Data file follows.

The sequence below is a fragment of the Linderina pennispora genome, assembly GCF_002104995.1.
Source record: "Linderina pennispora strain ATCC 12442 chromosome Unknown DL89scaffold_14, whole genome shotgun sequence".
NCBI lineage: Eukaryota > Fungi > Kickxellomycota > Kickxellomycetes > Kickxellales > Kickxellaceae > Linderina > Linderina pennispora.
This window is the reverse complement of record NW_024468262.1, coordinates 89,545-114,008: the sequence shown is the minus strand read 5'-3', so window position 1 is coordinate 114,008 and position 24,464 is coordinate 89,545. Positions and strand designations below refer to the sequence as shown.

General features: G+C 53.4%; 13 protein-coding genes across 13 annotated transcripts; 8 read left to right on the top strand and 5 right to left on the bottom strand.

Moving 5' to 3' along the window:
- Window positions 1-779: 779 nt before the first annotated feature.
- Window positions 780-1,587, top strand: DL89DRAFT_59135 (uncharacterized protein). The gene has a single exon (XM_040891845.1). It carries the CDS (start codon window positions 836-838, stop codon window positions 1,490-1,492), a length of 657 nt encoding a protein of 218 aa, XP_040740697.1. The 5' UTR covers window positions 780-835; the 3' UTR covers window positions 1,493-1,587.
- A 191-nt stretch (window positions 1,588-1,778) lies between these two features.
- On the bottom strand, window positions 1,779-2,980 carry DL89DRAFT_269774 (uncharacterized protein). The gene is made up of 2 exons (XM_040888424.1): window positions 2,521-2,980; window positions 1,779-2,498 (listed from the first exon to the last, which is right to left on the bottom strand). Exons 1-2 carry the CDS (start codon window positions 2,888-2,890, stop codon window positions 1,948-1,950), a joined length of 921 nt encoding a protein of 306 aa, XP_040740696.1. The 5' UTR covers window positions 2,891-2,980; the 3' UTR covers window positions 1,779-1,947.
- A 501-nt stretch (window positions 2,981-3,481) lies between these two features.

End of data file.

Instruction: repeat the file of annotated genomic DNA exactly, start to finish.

The sequence below is a fragment of the Linderina pennispora genome, assembly GCF_002104995.1.
Source record: "Linderina pennispora strain ATCC 12442 chromosome Unknown DL89scaffold_14, whole genome shotgun sequence".
NCBI lineage: Eukaryota > Fungi > Kickxellomycota > Kickxellomycetes > Kickxellales > Kickxellaceae > Linderina > Linderina pennispora.
This window is the reverse complement of record NW_024468262.1, coordinates 89,545-114,008: the sequence shown is the minus strand read 5'-3', so window position 1 is coordinate 114,008 and position 24,464 is coordinate 89,545. Positions and strand designations below refer to the sequence as shown.

General features: G+C 53.4%; 13 protein-coding genes across 13 annotated transcripts; 8 read left to right on the top strand and 5 right to left on the bottom strand.

Moving 5' to 3' along the window:
- Window positions 1-779: 779 nt before the first annotated feature.
- Window positions 780-1,587, top strand: DL89DRAFT_59135 (uncharacterized protein). The gene has a single exon (XM_040891845.1). It carries the CDS (start codon window positions 836-838, stop codon window positions 1,490-1,492), a length of 657 nt encoding a protein of 218 aa, XP_040740697.1. The 5' UTR covers window positions 780-835; the 3' UTR covers window positions 1,493-1,587.
- A 191-nt stretch (window positions 1,588-1,778) lies between these two features.
- On the bottom strand, window positions 1,779-2,980 carry DL89DRAFT_269774 (uncharacterized protein). The gene is made up of 2 exons (XM_040888424.1): window positions 2,521-2,980; window positions 1,779-2,498 (listed from the first exon to the last, which is right to left on the bottom strand). Exons 1-2 carry the CDS (start codon window positions 2,888-2,890, stop codon window positions 1,948-1,950), a joined length of 921 nt encoding a protein of 306 aa, XP_040740696.1. The 5' UTR covers window positions 2,891-2,980; the 3' UTR covers window positions 1,779-1,947.
- A 501-nt stretch (window positions 2,981-3,481) lies between these two features.